This past weekend I finally tackled two projects that I had on my to do list for quite a while. Had I known how easy they would turn out to be I would have worked on them much sooner. The first was setting up the 212 area code number I had bought for Susan a while back. As a longtime New York resident she really didn’t like that we got a 646 number when we moved back from the suburbs. As it turns out you can buy unused 212 numbers. All I wanted to do then is to forward that number to our 646 number. So I ported the 212 number to Twilio, which was painless but takes a bit of time. Once that was done though, all I had to do was log into Twilio and use the forwarding Twimlet. Twilio provides these as a way to route and respond to calls without having to run your own server. In fact, I wound up chaining the forward Twimlet together with the voicemail Twimlet so we can get recorded and transcribed voicemails. From logging into Twilio to having it all up and running was a matter of minutes.
The second project was to find a cloud backup for all the stuff stored on our aging ReadyNAS drive array. I have a Dropbox account but this really isn’t a case of wanting to sync something. I don’t need a local copy of these really old files. Now I could have set up a folder in my dropbox and used selective sync, but it occurred to me that I could just use Amazon S3 directly. I found a nice little Mac OS utility called One Way that lets me right click on folders and upload them to S3. From there it was just a matter of a few minutes of logging into my AWS account, creating a bucket in S3 and starting to dump stuff into it.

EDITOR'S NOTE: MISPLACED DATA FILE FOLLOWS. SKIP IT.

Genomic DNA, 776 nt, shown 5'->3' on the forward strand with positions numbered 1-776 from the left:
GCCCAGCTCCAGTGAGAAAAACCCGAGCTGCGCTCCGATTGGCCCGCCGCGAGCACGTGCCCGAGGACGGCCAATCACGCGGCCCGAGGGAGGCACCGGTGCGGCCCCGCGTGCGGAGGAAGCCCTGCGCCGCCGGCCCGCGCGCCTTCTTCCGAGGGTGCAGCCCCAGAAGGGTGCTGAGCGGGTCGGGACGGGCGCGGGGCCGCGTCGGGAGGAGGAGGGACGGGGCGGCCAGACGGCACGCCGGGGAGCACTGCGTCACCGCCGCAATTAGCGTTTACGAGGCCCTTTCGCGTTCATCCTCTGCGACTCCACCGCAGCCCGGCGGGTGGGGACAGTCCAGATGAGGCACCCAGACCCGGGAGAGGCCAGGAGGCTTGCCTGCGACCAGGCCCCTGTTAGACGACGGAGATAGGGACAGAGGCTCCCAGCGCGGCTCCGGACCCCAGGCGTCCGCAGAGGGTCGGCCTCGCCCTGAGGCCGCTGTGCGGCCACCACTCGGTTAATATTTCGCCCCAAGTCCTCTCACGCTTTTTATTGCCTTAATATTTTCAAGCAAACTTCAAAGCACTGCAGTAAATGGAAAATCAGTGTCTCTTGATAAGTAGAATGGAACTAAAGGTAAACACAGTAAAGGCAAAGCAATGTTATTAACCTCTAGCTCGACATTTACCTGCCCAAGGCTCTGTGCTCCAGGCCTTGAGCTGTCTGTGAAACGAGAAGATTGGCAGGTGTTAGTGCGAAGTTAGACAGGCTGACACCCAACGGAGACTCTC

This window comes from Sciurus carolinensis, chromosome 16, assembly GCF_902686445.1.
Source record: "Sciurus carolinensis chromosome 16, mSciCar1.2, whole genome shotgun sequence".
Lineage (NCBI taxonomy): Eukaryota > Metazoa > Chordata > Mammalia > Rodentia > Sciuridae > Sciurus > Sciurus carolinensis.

In both of these cases I was using developer infrastructure to solve essentially a consumer problem: a routable phone number and cloud backup. In both cases it was super easy to do and took only minutes to set up. While this won’t become mass market consumer behavior it speaks to the power and ease-of-use of the respective platforms. Instead of developer infrastructure I am beginning to think of these as power user infrastructure. That may well wind up being a category to itself with services such as IFTTT. Would love to hear if anyone else has examples that might fit this category (btw, I also love how easy it is to host a static website on S3!).